Companies with ten or more employees and without group RRSP or TFSA programs are legally obligated to offer their staff a Voluntary Retirement Savings Plan, or VRSP. Just like its name implies, this program is meant to help employees prepare for retirement by setting aside a portion of their income into an investment plan.

In Quebec, VRSPs must be administered and monitored by an authorized third-party provider – like an insurance or bank company. Employers take on the responsibility of collecting contributions from their employees’ wages, which they have the option to match up to a certain amount.

Charitable Contributions

Often referred to as a 'gift at source' or 'payroll deduction donation,' charitable contributions through payroll are a convenient way for business organizations to empower staff to give back to their community. Gifts at source allow employees to deduct a portion of their salary or wages and donate it directly from the payroll system.

Employees wishing to take advantage of this tax-advantaged option must authorize the company’s payroll system. The employer will submit the deduction request to the appropriate organization, and employees can then track their donations through their paystub.

While donating to important causes is valuable in and of itself, employees also turn to payroll charitable contributions to lower their annual taxes. They can choose to contribute up to 75% of their income, with the amount deducted from the employee’s taxable income before calculating how much tax is owed. Donations are noted in T4 and Relevé 1 tax forms at the end of the year.

Wage Garnishments

In some cases, employers will be obligated to deduct additional earnings from an employee's paycheck to collect on debts and missed payments. Collections officers, government departments, and private organizations may reach out to request money from an employee's salary, whether it be for a backlog of government taxes or an unpaid loan.

This is a very case-by-case affair, with the amount deducted varying based on the type of debt that is being collected. Businesses usually try to spread payment installments out over a period of several weeks or months.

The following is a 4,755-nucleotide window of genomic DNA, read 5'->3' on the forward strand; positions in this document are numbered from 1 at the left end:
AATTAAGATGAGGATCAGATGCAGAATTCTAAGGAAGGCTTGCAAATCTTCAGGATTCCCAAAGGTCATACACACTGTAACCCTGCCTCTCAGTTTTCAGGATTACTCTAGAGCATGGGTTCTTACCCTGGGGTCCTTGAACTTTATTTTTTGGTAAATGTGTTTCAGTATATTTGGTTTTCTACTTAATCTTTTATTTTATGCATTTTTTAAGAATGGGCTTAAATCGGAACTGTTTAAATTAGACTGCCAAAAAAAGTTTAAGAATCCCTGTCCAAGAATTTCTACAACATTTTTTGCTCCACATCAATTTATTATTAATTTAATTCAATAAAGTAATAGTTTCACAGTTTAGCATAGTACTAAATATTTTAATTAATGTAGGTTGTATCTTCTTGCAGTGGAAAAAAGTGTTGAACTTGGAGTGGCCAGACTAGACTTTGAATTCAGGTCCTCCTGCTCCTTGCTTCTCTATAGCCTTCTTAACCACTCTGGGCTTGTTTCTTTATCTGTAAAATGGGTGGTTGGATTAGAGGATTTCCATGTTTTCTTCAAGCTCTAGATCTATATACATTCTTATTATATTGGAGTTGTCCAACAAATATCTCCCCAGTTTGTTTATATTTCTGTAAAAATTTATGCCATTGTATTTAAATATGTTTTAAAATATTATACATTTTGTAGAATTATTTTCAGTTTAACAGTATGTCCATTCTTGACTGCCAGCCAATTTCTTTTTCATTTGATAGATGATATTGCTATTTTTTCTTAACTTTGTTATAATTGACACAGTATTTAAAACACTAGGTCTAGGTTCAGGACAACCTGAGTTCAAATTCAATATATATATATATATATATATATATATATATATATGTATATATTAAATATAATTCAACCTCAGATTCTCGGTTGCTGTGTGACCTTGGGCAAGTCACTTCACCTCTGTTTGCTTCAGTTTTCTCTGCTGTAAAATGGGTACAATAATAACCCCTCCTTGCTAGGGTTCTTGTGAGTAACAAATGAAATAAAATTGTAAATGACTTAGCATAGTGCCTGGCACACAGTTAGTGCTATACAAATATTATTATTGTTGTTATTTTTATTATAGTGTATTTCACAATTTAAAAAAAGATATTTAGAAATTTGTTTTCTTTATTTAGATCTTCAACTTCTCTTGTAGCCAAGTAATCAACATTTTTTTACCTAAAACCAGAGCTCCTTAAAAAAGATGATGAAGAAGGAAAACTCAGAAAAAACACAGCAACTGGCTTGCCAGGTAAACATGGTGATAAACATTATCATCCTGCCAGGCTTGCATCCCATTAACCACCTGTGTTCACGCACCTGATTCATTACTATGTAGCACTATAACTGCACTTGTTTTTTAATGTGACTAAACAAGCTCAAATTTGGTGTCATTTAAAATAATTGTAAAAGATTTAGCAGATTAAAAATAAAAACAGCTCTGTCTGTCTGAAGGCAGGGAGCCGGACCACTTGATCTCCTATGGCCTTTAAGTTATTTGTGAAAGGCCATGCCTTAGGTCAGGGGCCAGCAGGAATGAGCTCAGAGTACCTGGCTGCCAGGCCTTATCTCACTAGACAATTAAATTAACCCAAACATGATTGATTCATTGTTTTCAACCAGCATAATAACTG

Other wage garnishments could come directly from the employer if the employee has accumulated certain absences from work or failed to pay for any materials used in their job. It's up to HR managers or whoever handles payroll to decide how much of an employee's earnings should be deducted.

How to Calculate Post-Tax Deductions

To say payroll taxes are complicated would be an understatement. You've got about one million things to consider throughout the administration process, not just in regard to deductions but also wages, housing allowances, holiday pay, and so on. Post-tax deductions warrant further consideration of federal and provincial regulations, as employees and employers may have to play by special rules in certain circumstances or industries.

#1: Start By Calculating Net Pay

You might remember from earlier that post-tax deductions apply to net earnings, which are calculated after the deduction of taxes. To calculate net earnings for an employee who is subject to post-tax deductions, you must first subtract both Federal and Provincial Income Tax (FIT/PIT) from their gross wage, as well as the Quebec Pension Plan (QPP), Québec Parental Insurance Plan (QPIP), and Employment Insurance premiums. The resulting number represents what they take home after the government has received its share.

#2: Subtract Post-Tax Deductions

With net pay determined, you’ll be able to bring post-tax deductions into the equation. The actual amounts of these deductions will depend on a business' payroll policies and any applicable laws in the province or industry. 

As we covered earlier, common post-tax deductions include union dues, professional fees, memberships, benefit premiums (e.g., extended health care), miscellaneous employee deductions (e.g., parking), and garnishments. Most are applied as a predefined percentage of an employee’s net wages, although some benefits and dues may be paid in a fixed amount. They should be segmented line-by-line so that employees know exactly what deductions are being taken from their paychecks and why.

#3: Calculate Final Take-Home Pay

At this point, you’ve accounted for all payroll taxes and any applicable post-tax deductions — what’s left is an employee’s final take-home pay. This is the amount that gets transferred into their bank accounts (in the form of either direct deposit or a physical cheque) each pay period.

Afterthoughts on Post-Tax Deductions

Post-tax deductions are just one step in the very extensive employee payroll process. It certainly takes some time and research to figure out, but those are well-invested resources considering how important accurate payouts are.

In a world of remote work with the potential for unfettered international growth, Borderless equips businesses like yours to get top talent paid in a timely manner. Tap into our suite of global payout solutions. Speak with a Borderless team member today.